All the controversy surrounding CEO Elon Musk aside, You’re here (TSLA 1.09%) just announced another fantastic quarter. Revenue and profitability in the second quarter of 2022 were down from the previous two quarters, but up sharply from the same period a year ago. As vehicle production gradually increases in factories around the world, profits increase. That doesn’t necessarily make the stock a buy, but Tesla continues to prove its car-building capabilities are the real deal.
A year-over-year jump in margins excluding regulatory credits
Tesla’s gross profit margin on vehicles was reported at 27.9% in the second quarter of 2022. If you keep score, that compares to the stellar gross margin of 32.9% in the first quarter of 2022 and – more importantly again – at 28.4% a year ago in Q2 2021. Queue up the music signaling Tesla’s impending doom.
Except there are a few caveats to consider with this vehicle gross margin figure. Several factors have combined to drive down Tesla’s margins on vehicles.
First, limited operations at Tesla’s Shanghai factory, where regulators are trying to keep tight control over resurgent COVID-19 infections. Inflation and a strong US dollar (which reduces revenue when a multinational company converts foreign currencies for financial reporting here in the US) also contributed to lower vehicle gross margin. Additionally, Tesla produced more vehicles than it shipped in the second quarter compared to the past three quarters where it shipped more vehicles than it produced. Tesla doesn’t realize revenue until a customer takes possession of the car, so the cadence of quarterly production versus deliveries also impacts margins.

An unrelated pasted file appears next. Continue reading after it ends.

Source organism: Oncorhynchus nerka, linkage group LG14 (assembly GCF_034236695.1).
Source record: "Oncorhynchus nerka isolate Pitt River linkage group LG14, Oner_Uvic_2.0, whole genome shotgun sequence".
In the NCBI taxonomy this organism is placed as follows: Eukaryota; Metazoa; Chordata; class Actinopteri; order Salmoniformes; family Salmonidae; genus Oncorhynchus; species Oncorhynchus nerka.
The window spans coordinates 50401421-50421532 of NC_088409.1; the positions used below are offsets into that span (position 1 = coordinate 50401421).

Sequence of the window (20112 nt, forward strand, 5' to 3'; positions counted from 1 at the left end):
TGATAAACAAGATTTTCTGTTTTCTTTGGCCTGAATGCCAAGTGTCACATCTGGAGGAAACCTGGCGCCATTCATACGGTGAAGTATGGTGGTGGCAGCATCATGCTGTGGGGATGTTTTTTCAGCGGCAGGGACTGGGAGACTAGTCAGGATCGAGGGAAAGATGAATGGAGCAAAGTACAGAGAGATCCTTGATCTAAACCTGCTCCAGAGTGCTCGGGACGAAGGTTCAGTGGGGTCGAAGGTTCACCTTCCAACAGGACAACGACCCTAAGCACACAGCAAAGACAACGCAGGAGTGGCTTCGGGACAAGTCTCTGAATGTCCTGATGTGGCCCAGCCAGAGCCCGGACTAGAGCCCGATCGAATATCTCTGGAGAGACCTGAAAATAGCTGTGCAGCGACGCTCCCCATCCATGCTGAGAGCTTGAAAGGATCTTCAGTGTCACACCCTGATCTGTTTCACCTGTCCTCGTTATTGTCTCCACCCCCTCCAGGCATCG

But here is another factor to consider. Tesla’s regulatory credit revenue (electric vehicle incentives from governments given to Tesla and purchased from Tesla by other automakers) continues to decline. As automakers increase their own electric vehicle lines, it has always been inevitable that the sale of these credits will decline. In the second quarter of 2022, revenue from sales of regulatory credits was $344 million, compared to $679 million in the first quarter and $354 million a year ago. As a result, regulatory credits represented only 2.4% of automotive revenue this past quarter, compared to 4% in the first quarter and 3.5% of revenue in the second quarter of 2021.
So, excluding these credits, automotive gross margins in Q2 2022 actually increased to 26.2% from 25.8% last year (and 30% gross margin in Q1). Not quite the dire situation some financial outlets present.
Earnings will vary from quarter to quarter, but…
Beyond vehicle-specific margins, Tesla reported total operating profit of $2.46 billion last quarter. That is an operating margin of 14.6%. That’s a steep drop from the abnormally high 19.2% in the first quarter, but still a big jump from the meager margin of 11% a year ago.
Various measures of profit margin are going to be wildly variable from period to period for any manufacturing company, but especially for Tesla as it attempts to rapidly ramp up its global production of electric vehicles. But over time, focus on metrics like free cash flow (operating income minus capital expenditures) per share. So far it has been an absolute success.
Again, I’m not saying Tesla is a buy. It’s just not a stock for everyone, especially since Musk and company can be unpredictable on a good day. And the shares currently trade at 133 times over 12 months of free cash flow, a premium that gauges the company’s ability to continue growing its cash-generating potential for years to come. But in many ways Tesla, the automaker, is meeting or exceeding expectations as it ramps up operations. If you don’t like the company, that’s fine, but I wouldn’t bet against it.
Nicholas Rossolillo holds positions at Tesla. Its clients may hold positions in the stocks mentioned. The Motley Fool holds positions and recommends Tesla. The Motley Fool has a disclosure policy.